Retail in the US, traditionally started with the mom and pops around the corner in the early 1900s.
‘Cash and carry’ was the model customers followed with the limited choice of merchandise sold in such small stores. And then departmental chains started in the 1920s, it was just when the automobile came into existence.
As the country was growing, people started moving into suburbs, open-air malls started in the 50s and 60s. Southdale Center, popularly referred as Southdale in Edina, Minnesota is the oldest mall in the united states with 1,30,000 sq. ft. and occupied by about 123 retail tenants.
And the 70s and 80s were full of a massive expansion of large chains, discount stores and category killers spreading rapidly across the country, hurting all the small mom and pops.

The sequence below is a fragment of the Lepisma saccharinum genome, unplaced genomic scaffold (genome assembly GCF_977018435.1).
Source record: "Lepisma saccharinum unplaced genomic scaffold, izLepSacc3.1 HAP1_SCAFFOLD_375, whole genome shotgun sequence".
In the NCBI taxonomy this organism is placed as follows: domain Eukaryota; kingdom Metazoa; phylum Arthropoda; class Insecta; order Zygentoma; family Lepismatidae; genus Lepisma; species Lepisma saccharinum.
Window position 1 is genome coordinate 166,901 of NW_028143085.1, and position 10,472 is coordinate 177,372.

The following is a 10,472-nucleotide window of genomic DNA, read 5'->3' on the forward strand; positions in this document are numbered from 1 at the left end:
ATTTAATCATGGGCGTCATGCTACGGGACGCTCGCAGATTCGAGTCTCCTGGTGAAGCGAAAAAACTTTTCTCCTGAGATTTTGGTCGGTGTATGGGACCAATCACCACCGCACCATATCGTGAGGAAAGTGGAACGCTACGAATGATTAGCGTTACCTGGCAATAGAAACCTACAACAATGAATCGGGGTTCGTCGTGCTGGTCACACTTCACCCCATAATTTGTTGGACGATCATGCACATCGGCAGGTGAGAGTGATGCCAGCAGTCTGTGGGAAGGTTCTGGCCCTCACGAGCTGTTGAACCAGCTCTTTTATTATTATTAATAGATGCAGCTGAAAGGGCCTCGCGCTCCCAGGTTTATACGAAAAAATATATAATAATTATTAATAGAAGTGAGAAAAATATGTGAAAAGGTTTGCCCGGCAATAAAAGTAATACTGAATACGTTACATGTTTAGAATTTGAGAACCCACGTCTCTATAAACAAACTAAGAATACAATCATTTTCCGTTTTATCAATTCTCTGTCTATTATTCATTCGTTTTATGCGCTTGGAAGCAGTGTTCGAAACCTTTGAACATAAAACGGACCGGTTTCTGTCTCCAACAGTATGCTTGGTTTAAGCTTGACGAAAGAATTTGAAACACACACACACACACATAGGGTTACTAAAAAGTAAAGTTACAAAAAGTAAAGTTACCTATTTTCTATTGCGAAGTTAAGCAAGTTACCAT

Then finally, in the 90s is when eCommerce started with Amazon era or the rise of asset-lite business models.
Fast forward 30 years, Lowes operates 1850 stores in US, Canada, and Mexico. Home Depot with 2,240 stores in the competing DIY (Do It Yourself) space. Wal-Mart has about 11,853 stores in 28 countries, in the US alone 90% of Americans live within 15 miles from a Wal-Mart store. Kohls with 1,162 stores in 49 US states. CVS has about 9000 stores in the US, Walgreens with 8000 stores. Costco has about 800 warehouses. Ross, the discount store has about 1250 locations in the US.
But the large store expansion model is almost out of fashion now.
- Adding more stores to serve more consumers is old retailing
- Adding new servers to serve more consumers must be the new retailing
Further reading at Amazon.